Those two issues compound: if you’ve been working through a dozen pages, and the page ends up reloaded and you’re at the top again, scrolling quickly through those dozen pages would be infuriating.

      It also has the in-page search issue mentioned by craftyguy.

      Discourse does it better than most, but I’m not entirely sure it’s possible to build a good infinitely scrolling list which works better than pagination in every browser on every device.

      Yes. Infinite scrolling is employed to encourage people not to jump ahead to the last page.

      I have to ask, why is that desirable? I mean, I get why you may not want a “last page” button, but if I want to find content from a month ago, why is it desirable to discourage me from finding that content?

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        I’ve written a longer-form response as a separate post. https://notriddle-more-interesting.herokuapp.com/D35K4ZCCNG6RB

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          I don’t see the URL change as I load more content, and reloading takes me to the top.

          The latest view and the in-topic view are different. The in-topic view is the one that uses replaceState.

          The latest view doesn’t do permanent URLs because it’s constantly shifting around every time something gets bumped anyway. I’m not entirely convinced that this is the right trade-off to make, but if you’ve ever bookmarked page 5 and had the stuff in page 5 change out from under you, I’m sure you can understand why they don’t bother.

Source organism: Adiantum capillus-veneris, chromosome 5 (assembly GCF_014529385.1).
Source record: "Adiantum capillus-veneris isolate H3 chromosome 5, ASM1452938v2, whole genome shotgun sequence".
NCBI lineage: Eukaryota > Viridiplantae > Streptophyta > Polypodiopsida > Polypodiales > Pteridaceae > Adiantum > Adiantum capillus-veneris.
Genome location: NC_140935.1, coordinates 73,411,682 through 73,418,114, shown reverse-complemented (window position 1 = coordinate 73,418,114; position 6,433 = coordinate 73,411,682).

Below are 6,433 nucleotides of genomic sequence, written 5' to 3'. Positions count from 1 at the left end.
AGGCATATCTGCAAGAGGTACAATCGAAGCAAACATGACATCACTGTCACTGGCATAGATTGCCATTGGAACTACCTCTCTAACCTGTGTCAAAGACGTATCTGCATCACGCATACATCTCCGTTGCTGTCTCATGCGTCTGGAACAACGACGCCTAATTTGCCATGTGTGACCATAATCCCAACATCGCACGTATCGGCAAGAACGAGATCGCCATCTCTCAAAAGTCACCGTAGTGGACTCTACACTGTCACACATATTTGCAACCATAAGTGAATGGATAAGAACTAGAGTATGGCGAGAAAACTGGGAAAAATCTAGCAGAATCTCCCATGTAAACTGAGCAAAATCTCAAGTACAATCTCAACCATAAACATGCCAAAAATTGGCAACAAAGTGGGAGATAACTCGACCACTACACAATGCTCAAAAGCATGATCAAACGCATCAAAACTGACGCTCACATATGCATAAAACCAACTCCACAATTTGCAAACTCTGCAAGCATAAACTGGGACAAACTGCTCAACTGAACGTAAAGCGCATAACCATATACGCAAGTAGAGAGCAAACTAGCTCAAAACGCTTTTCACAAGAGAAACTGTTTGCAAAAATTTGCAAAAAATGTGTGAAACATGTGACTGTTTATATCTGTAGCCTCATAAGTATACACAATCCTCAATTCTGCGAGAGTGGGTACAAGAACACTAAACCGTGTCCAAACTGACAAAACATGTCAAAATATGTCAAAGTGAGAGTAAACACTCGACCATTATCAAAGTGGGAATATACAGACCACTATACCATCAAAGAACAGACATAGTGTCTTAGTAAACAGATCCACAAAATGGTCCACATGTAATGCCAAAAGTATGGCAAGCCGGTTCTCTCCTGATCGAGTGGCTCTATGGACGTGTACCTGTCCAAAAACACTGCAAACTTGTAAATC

When scrolling to the bottom of the screen on iOS, the content “rubber bands” as it scrolls past the screen and then up again.

          Yeah, that I’ll agree is an actual problem………. I’ve got nothing. No idea whatsoever how to solve it. Safari is throttling your onscroll events, and they’re probably right to do so considering the fact that they want to make sure it doesn’t stutter while it scrolls. I really have no idea what either group could possibly do about this.

          I have to ask, why is that desirable?

          The latest view and the in-topic view are different. I guess it doesn’t make much sense for the latest view to restrict it like that (though I’m pretty sure Discourse team would point you at the software’s own search functionality, which has a way to filter by date, rather than fighting with the pagination system).

          But the reason it’s desirable to have people read the entire thread instead of jumping to the bottom? Encouraging people to read stuff is kind of core to the whole Discourse philosophy, and it’s the cool part that I want to see pushed elsewhere.

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        They are missing my biggest pet peeve with infinite scroll (well, besides having no “no JS fallback”): in-page searching.

        In nearly every application of infinite scroll I have seen, if you want to search for something in the page, you need to 1) search for your thing, 2) scroll down to the bottom, 3) let the next ‘page’ load, 4) goto #1 and ignore any previous false positives (repeatedly as you do this madness over and over again).

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          Excellent points, all of them. I do not understand why anyone prefers infinite scroll over pagination or any other mechanism. It’s impossible for many disabled users to use at all, and for users without disabilities it still falls over in common use cases (like the back button).

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            People do not consciously prefer it, but it probably rated higher in time-on-page metrics.